Sonic Diet

DM Bob: White Trash Meets Euro Trash

DM Bob and The Deficits

words by Andy Turner

A new DM Bob & the Deficits album is always reason to beat on your bucket and rejoice, and their latest, the not-so-lost They Called Us Country, is certainly no exception. As always, the band, which has recorded for Crypt and Voodoo Rhythm Records among others, is loose and sloppy but with a driving swagger that hooks you and sends you swirling in trashy/fuzzy/sleazy goodness. The newly released recordings, which stem from around 1999-2002, burn the honky tonk down with revved up and refreshed covers of Buck Owens, Al Ferrier, and the Velvet Underground as a well as a handful of excellent originals including “Don’t Give Me Nothing” and the sequel to “Hooker Bones.” DM Bob (Bob Tooke), a transplanted Louisianan who also is noted for his paintings, recently took time to respond to respond to my questions from his home in Hamburg, Germany.

How did They Called Us Country come to be a “lost” album? How did it make its way to Germany’s Off Label Records?

At some point after the band broke up, I simply collected this group of songs that sort of fit together with our country side. Every now and then someone would call us a country band – hence the album title – later I started doing Sanford Clark’s version (kind of) of “They Call Me Country.” This LP isn’t really a lost record (those weren’t my words) – more like a dormant demo! A couple of years ago I got a single (vinyl 45!) of The Dead Horse Experience from Off Label in the mail (which was quite nice of ‘em). So then I offered Johnny Hanke the chance to listen to my dormant demo and he was kind enough to take the dare and put it out. Wonderful production on Johnny’s part!

The title comes from your excellent cover of the Sanford Clark obscurity “They Call Me Country” on the album.  You have great taste in covers (Hasil Adkins’ “Yard Sale,” T-Rex’s “Jeepster,” Johnny Paycheck’s “Slide Off Your Satin Sheets,” Velvet Underground’s “Satellite of Love,” etc.) and deliver distinctly enjoyable interpretations. How would you describe your approach to picking and performing cover songs?

Thanks for this compliment-filled question!  The way I see it it’s sort of traditional, respectful, R&R! and Fun! to do interpretations of other peoples’ tunes – it was certainly what I experienced growing up in south Louisiana. Anyway, I’ve never had any problem with it. I suppose “the art of covering” sort of solidified when the BushHogs were formed in 1986 (with Rick Olivier and Charles Franklin – the band still exists in New Orleans – we play once a year – only Red Deveca has been on bass since 1990).  Rick and I would trade off on guitar and drums and both of us had this strong desire to play all this killer Louisiana music that we were constantly discovering (starting around 1977) – we sort of had this attitude toward not doing original stuff – not to say that all the great songs have been written – writing just seemed pointless to us back then –  of course we took perhaps too much liberty with some tunes – but in general we were simply paying tribute to our mentors (the list is too infinite to mention). In the end, I’d say I’m simply indebted to recorded music.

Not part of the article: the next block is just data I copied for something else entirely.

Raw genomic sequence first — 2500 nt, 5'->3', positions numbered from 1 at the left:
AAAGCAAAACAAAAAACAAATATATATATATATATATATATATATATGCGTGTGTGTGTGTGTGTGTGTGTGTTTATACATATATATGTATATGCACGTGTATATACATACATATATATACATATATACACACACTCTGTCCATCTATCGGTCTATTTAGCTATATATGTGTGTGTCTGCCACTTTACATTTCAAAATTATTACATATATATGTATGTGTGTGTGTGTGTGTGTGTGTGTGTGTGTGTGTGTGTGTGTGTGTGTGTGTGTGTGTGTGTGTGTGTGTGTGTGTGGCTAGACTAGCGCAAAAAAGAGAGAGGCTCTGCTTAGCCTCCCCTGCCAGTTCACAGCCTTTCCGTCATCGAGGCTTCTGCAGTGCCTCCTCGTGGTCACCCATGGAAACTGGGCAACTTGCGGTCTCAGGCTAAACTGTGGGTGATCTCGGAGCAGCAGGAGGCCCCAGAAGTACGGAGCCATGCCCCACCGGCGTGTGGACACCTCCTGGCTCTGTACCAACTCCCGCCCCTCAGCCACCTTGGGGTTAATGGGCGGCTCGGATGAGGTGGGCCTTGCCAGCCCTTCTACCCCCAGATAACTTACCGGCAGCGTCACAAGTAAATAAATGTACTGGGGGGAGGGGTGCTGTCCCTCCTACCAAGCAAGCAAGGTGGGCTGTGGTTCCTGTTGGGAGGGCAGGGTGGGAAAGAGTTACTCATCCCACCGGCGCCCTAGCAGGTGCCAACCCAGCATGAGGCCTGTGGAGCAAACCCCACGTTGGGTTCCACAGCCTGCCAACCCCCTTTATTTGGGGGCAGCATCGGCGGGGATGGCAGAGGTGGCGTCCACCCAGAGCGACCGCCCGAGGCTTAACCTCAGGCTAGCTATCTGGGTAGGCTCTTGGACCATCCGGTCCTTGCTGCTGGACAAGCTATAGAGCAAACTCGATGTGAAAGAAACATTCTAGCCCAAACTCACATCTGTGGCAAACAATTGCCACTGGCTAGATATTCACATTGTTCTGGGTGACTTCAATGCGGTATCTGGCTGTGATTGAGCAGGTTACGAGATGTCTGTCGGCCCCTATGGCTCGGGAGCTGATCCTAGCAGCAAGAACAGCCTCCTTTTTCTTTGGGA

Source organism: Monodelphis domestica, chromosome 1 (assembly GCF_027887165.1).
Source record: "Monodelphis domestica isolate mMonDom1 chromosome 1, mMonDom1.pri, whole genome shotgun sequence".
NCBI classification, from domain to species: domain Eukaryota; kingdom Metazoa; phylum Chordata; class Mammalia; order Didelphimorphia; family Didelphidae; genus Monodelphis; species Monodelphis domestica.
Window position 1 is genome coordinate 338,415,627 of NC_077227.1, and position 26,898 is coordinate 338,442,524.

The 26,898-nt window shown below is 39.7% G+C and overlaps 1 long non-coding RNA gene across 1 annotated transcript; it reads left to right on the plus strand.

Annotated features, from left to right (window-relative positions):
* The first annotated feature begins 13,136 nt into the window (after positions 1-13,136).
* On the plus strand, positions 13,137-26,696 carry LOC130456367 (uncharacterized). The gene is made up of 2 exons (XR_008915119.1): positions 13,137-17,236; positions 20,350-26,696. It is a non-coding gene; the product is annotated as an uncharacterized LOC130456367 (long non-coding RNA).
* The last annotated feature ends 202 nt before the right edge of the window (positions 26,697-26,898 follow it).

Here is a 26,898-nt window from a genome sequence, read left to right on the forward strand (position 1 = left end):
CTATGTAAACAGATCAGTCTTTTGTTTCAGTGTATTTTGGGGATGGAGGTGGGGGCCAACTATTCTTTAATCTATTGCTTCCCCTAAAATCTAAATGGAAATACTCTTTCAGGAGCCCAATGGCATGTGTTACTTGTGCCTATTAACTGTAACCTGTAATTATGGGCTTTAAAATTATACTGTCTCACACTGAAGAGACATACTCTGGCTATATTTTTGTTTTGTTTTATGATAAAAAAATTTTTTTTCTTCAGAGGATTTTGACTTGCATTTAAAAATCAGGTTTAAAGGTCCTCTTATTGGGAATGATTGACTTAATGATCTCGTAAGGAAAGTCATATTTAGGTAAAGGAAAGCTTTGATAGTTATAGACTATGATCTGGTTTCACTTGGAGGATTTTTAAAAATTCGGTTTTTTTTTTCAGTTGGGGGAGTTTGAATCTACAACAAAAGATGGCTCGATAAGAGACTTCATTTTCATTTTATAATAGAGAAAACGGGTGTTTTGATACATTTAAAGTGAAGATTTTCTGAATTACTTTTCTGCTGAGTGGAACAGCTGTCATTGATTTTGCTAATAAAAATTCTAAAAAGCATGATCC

I understand you are originally are from Louisiana. How did you end up living in Hamburg, Germany, and become DM Bob? Are there ever any “cultural misunderstandings” with fans or others there that like your music but maybe don’t get the references?

Yeah, I’m from Raceland, LA – 35 miles west southwest of New Orleans – supposedly there was once a horse racetrack in Raceland but I’ve always doubted this story – anyway yeah born on the bayou (we did have decent radio back then). How I ended up in Hamburg is “the same old story” – it was because of the love of a woman (I met my ex at a BushHogs thro-down in NO in ‘89). I moved to Hamburg in January ‘91- flew over on the very day the first Gulf War started. It was difficult at first, but in less than a year I found folks to make music with – Hamburg, like New Orleans, is a music city but of course I was confronted with a somewhat new take on things – different tastes, attitudes, styles etc. – lots of stuff I wouldn’t have experienced had I stayed in Louisiana ( perhaps I’m a white trash/euro trash combo).The Deutsch-Mark name story is too long to tell here, but basically it was suggested by the artist Todd Severson (a friend who like me ended up living in Germany – he also wrote the lyrics to Hooker Bones – 1 and 2) – anyway the name was suggested because of my hustling music and paintings plus my general interest in “political economy.” Yes, there were a few “cultural misunderstandings” especially playing some country stuff in Germany – we used to play Johnny Paycheck’s “Apt No 9” and this one for some reason left  the audience consistently cold and playing in the former DDR and often left me saying “they don’t get it” after a show.